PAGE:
The boogaloo is an infectious and little-defined dance that dominated American dance records in the mid-60s. It was the joyous place where young black and Latin youths met and made sweet music. All previous Boogaloo compilations have focused on the Latin aspect, “Let’s Do The Boogaloo” looks at how the music crossed over between the two. The boogaloo craze started in Chicago with a record by Tom & Jerryo, but it proved to have an enduring legacy with its hit-making potential running from 1965 through to 1968 – much longer than any other comparable dance. Our earliest records – The infectious ‘Ready Steady Go’ by Prince & Princess, produced by Rolling Stones producer Jimmy Miller – kicks us off with a frenetic beat and some Latin horns. It is the perfect boogaloo crossover.

Elsewhere we feature big sounds from both the soul and Latin side of the music. Club classics by the likes … More

Born OTD in 1944, English singer, songwriter and musician, Ray Davies. “It’s hardly a shock to learn that artists can be difficult, but over 40 years the Kinks have left a trail of wrecked hotel rooms, irate ex-wives and lovers and former bandmates driven to – and indeed over – the brink of a nervous breakdown. To pick one example from this biography of the band, on a US tour in 1987, the fractious Davies brothers set aside their usual differences in order to beat up the sound engineer. While peers such as Mick Jagger and Paul McCartney live like kings on the proceeds of long, mega-selling careers, the Kinks always managed to commit harakiri at the most commercially inopportune moment, despite having in Ray Davies a songwriter as good as any pop music has produced, as one listen to “Waterloo Sunset” will prove.”

The paperback edition of the bestselling biography. The Kinks are the quintessential British sixties band, revered for an incredible series … More

Born OTD in 1938, Jamaican singer-songwriter and producer, Cecil Bustamente Campbell, AKA Prince Buster. Campbell became more actively involved in the operational side of running a sound system after he was introduced to Clement ‘Coxsone’ Dodd, a musically inclined businessman who operated one of Kingston’s most popular sound systems. Campbell found himself fulfilling a variety of roles for Coxsone: providing security, handling ticket receipts, identifying & sourcing music as well as working in the essential role of selector. The knowledge he gained about the financial & logistical aspects of staging a sound system dance was put to good use when Campbell made the decision to start his own sound system called ‘Voice of the People’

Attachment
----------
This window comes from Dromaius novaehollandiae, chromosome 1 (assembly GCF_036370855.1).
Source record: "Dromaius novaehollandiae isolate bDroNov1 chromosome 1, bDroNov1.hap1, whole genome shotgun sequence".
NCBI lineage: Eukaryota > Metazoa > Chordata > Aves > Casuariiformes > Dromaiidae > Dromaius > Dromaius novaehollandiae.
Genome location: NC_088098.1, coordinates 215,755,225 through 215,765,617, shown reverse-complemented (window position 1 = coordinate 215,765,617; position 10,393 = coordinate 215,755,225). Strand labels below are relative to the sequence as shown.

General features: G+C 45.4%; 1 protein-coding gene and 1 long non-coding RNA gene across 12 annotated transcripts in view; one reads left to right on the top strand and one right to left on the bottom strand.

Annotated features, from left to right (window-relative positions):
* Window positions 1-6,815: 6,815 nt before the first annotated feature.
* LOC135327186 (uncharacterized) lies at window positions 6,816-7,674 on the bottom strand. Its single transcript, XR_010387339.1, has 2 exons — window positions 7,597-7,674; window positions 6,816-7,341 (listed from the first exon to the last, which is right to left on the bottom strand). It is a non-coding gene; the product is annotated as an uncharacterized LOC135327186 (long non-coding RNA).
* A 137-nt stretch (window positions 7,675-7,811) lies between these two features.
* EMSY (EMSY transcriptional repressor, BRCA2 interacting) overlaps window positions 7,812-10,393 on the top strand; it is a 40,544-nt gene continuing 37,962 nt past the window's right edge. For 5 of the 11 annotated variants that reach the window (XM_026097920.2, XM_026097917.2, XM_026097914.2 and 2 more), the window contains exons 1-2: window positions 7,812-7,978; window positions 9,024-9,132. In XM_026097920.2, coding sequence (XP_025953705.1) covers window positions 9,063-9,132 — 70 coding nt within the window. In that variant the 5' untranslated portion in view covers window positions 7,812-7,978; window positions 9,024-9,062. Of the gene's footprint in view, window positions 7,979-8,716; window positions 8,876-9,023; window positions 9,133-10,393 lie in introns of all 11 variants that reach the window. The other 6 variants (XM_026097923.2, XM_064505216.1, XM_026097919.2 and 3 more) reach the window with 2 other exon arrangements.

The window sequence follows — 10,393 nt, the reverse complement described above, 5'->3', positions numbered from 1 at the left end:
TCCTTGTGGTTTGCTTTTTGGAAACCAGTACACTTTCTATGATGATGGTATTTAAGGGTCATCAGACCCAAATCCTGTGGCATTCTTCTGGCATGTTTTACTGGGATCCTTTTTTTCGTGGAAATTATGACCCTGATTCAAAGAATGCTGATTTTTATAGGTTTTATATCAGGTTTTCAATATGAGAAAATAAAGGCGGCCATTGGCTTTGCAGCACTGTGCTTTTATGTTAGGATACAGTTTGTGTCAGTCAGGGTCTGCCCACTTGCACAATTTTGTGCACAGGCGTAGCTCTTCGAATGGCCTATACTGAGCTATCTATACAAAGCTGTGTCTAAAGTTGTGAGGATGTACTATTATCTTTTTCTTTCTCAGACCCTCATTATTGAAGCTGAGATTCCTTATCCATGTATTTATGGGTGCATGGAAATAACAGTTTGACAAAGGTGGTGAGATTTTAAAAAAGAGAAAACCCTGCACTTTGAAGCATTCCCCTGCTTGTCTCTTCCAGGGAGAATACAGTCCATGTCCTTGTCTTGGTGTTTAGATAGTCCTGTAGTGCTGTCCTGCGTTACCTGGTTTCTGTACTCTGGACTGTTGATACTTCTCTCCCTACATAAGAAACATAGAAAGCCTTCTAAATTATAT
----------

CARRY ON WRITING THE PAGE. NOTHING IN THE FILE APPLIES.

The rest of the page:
Mind-boggling discography devoted to the Jamaican releases of Prince Buster’s productions from 1961’s Oh Carolina by the Folkes Brothers to … More

‘You leave your mother and your brother too, You leave the pretty wife you’re never faithful to, You cross the sea to find those streets that’s paved with gold, And all you find is Brixton cell that’s oh! so cold.’ London, 1957. Victoria Station is awash with boat trains discharging hopeful black immigrants into a cold and alien land. Liberal England is about to discover the legacy of Empire.

And when Montgomery Pew, a newly appointed assistant welfare officer in the Colonial Department, meets Johnny Fortune, recently arrived from … More

All that Thomas Horace Whitmer wants to do with the rest of his life is satta on Shacklewell Green. Born in the village of the shackled well in 1950 and living along the busy Pentonville Road in Islington for more than 40 years,Tom still visits the old village green on a regular basis, thinking hard & smoking furiously.

Fictional characters mingle with real people in this novel as Thomas Horace Whitmer, writer and proofreader for the music weekly … More

MOD ART is the definitive work on everything visual relating to Mod culture, the look that has never gone out of style. Featuring exclusive interviews with key artists and experts on the cult of Mod, MOD ART examines the art scene surrounding the birth of modernism in the UK in the 1960s and explains how the collision of high art, mass culture and sharp fashion produced a unique visual perspective on the way we dress, what we look at and the way we perceive design.

Beautifully illustrated with a treasure trove of colour photographs of famous, rediscovered and rare images from across the eras, MOD … More

Modzines 78-84 is an original book that documents the fast living world of fanzines during the Mod revival years, fully illustrated with original artwork and photography. Leading figures from the scene including fanzine editors, bands, DJ’s, promoters, journalists and main `faces’ are interviewed providing exclusive behind the scenes stories, anecdotes and memories.

Fully illustrated with original, rare artwork from key issues as well as front covers and spreads from celebrated fanzines Direction … More

Mod has its roots in in London with a group of young men in the late Fifties who were known as modernists because they listened to modern jazz. A Pocket Guide to Mod covers fashion including the use of the Union Flag and RAF roundel; music including bands such as The Who, Small Faces and Yardbirds who were associated with the music and locations such as The Eel Pie Island Hotel at Twickenham near London; amphetamines, the mod drug of choice that fuelled marathon all-night dancing; and scooters including Vespas and Lambrettas often highly customised.

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